Keitley’s keen for DN. Sale

Keitley's kicking goals with Droughties


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Little beauties: The Keitley's recently received their first drop calves by the bulls they bought from Nick and Sarah Hughes, Farogan Valley, at the 2017 Droughtmaster National Sale, and said they're very impressed with the overall quality of the progeny.

Little beauties: The Keitley's recently received their first drop calves by the bulls they bought from Nick and Sarah Hughes, Farogan Valley, at the 2017 Droughtmaster National Sale, and said they're very impressed with the overall quality of the progeny.

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The Keitley family have successfully been using the Droughtmaster breed for many years, with the Droughtmaster National sale providing them with a great avenue to buy bulls which they use to bolster their homegrown breeding herd.

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The Keitley family have successfully been using the Droughtmaster breed for many years, with the Droughtmaster National sale providing them with a great avenue to buy bulls which they use to bolster their homegrown breeding herd.

Darren and Renee Keitley, own and run Glassfordvale which they purchased in 2001 in partnership with Darren’s parents Neville and Jannette.

The 9000-hectare property is situated at the head of the Boyne Valley, on the Monto border and lies on mountainous semi-coastal country comprising of large tracts of Blue Gum flats, through which the Boyne River flows. 

Glassfordvale is the Keitley’s primary breeding block for their near pure Droughtmaster operation.

Darren said they also do a bit of fattening at Glassfordvale, but from their 2250 head operation most of their steers are grown and finished at the Keitley’s other properties; Salty Flats (245ha), in Bancroft, Spring-Sierra (500ha) near Monto, and a 120ha block in Mulgilidie.”

The Keitley's: Renee and Darren Keitley at their 9000 hectare home property Glassfordvale with their children Charlotte, Darcy and Chloe.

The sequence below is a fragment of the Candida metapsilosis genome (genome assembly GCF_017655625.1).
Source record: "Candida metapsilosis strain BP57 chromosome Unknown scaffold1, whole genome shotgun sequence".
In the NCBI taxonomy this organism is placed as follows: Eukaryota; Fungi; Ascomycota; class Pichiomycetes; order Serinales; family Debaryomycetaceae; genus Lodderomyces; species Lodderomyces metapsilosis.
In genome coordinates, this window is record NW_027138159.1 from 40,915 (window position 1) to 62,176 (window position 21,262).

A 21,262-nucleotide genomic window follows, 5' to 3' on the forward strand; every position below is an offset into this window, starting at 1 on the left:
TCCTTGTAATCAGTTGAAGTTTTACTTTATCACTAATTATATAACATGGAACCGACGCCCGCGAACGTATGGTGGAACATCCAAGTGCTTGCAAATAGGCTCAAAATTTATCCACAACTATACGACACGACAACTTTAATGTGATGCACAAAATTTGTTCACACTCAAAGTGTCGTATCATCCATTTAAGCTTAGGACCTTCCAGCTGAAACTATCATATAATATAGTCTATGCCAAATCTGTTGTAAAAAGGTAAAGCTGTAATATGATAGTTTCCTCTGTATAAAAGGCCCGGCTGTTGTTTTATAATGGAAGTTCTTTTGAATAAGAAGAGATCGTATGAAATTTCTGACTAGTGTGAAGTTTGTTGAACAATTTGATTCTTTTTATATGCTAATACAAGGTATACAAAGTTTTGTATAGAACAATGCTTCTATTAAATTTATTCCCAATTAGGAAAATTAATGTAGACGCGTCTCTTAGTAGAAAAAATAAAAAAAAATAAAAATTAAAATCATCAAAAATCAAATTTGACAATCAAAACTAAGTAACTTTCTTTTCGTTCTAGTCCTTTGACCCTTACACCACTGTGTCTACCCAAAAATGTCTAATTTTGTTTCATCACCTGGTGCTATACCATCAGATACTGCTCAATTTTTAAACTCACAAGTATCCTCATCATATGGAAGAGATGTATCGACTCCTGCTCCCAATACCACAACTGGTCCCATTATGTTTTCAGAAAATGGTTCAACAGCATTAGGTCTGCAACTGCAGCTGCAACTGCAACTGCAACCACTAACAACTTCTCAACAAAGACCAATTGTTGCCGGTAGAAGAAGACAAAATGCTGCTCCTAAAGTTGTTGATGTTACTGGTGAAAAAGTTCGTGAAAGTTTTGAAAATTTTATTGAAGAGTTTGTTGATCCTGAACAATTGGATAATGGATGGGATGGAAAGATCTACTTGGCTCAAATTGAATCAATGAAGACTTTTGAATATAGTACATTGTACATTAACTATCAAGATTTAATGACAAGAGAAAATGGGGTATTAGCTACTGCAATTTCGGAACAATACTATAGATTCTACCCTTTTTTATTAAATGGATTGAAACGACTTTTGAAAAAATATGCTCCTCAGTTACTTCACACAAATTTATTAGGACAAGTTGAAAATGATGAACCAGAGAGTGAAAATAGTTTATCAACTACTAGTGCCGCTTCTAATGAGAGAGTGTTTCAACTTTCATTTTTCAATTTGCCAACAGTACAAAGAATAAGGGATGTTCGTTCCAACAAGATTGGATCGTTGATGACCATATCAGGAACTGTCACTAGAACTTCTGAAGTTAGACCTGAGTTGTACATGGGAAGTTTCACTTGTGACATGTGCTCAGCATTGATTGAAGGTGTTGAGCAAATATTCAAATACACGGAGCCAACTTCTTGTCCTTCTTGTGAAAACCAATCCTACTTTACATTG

The Keitley's: Renee and Darren Keitley at their 9000 hectare home property Glassfordvale with their children Charlotte, Darcy and Chloe.

They bought Salty Flats in 2016, to allow them to spread out the herd so they can focus more on growing and breeding at Glassfordvale.

“Down the line, we’re looking at purchasing another block near Biloela, as we sell a lot of our cull cows and spayed heifers to Teys there.

“We’ve been getting excellent weight gains on the semi-scrub country at Salty Flats, which is allowing us to turn off our cattle younger and quicker, we’re even able to get MSA grading on them sometimes, which is something we’re looking to achieve more consistently."

Darren said of the close to 30 bulls they use within the operation only two aren’t Droughtmaster’s, which they plan to phase out when they’re finished as sires.

“We’ve been using Droughties pretty much since we purchased Glassfordvale," he said.

“We think they’re a great breed, they’re a fertile, easy doing beast which use our mountainous country very well, and they’re easy to sell into the feed on market; they’re just good all-around animals.

“Being in ticky country, the slick coat of the high Brahman-content Droughtie is also a big benefit, if we do have any come through with hair on them they’re quickly culled out of the herd.”

He said they strive to produce a good even line of cattle, with quiet temperaments, while attempting to improve their breeding herd from which steers are sold at 320-400kg to the feed on market.

He said the feedlot sector is a good market to sell into.

"It offers us with an avenue to get the steers off the property by the time they’re 18 months to two-years-old, and while the price fluctuates quite a bit, we were getting spoiled in that regard for quite a while before they came down.

“We seem to be on the right track as we never have a problem selling the steers."